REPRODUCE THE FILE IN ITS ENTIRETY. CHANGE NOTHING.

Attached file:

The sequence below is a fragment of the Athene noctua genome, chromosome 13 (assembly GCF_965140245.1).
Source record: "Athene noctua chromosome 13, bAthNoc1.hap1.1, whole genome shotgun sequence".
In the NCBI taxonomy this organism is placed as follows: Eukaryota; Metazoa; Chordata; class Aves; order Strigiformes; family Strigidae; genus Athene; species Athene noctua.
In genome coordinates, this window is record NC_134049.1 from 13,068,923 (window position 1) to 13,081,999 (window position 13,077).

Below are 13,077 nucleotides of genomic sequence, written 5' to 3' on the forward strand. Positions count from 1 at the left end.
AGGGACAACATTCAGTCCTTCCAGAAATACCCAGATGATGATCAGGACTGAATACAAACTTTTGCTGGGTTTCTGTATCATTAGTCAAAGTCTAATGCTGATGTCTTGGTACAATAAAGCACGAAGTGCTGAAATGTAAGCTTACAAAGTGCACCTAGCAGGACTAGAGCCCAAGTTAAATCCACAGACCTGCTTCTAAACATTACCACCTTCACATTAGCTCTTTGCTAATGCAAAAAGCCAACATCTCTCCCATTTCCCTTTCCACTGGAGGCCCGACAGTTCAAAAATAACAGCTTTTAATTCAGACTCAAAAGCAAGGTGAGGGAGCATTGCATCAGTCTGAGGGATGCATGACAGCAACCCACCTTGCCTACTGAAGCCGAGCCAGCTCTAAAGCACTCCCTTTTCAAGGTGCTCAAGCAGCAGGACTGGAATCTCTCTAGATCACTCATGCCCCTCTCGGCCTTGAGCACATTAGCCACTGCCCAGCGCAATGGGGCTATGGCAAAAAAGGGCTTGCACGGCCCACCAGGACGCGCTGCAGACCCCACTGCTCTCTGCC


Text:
The sequence below is a fragment of the Athene noctua genome, chromosome 13 (assembly GCF_965140245.1).
Source record: "Athene noctua chromosome 13, bAthNoc1.hap1.1, whole genome shotgun sequence".
In the NCBI taxonomy this organism is placed as follows: Eukaryota; Metazoa; Chordata; class Aves; order Strigiformes; family Strigidae; genus Athene; species Athene noctua.
In genome coordinates, this window is record NC_134049.1 from 13,068,923 (window position 1) to 13,081,999 (window position 13,077).

Below are 13,077 nucleotides of genomic sequence, written 5' to 3' on the forward strand. Positions count from 1 at the left end.
AGGGACAACATTCAGTCCTTCCAGAAATACCCAGATGATGATCAGGACTGAATACAAACTTTTGCTGGGTTTCTGTATCATTAGTCAAAGTCTAATGCTGATGTCTTGGTACAATAAAGCACGAAGTGCTGAAATGTAAGCTTACAAAGTGCACCTAGCAGGACTAGAGCCCAAGTTAAATCCACAGACCTGCTTCTAAACATTACCACCTTCACATTAGCTCTTTGCTAATGCAAAAAGCCAACATCTCTCCCATTTCCCTTTCCACTGGAGGCCCGACAGTTCAAAAATAACAGCTTTTAATTCAGACTCAAAAGCAAGGTGAGGGAGCATTGCATCAGTCTGAGGGATGCATGACAGCAACCCACCTTGCCTACTGAAGCCGAGCCAGCTCTAAAGCACTCCCTTTTCAAGGTGCTCAAGCAGCAGGACTGGAATCTCTCTAGATCACTCATGCCCCTCTCGGCCTTGAGCACATTAGCCACTGCCCAGCGCAATGGGGCTATGGCAAAAAAGGGCTTGCACGGCCCACCAGGACGCGCTGCAGACCCCACTGCTCTCTGCC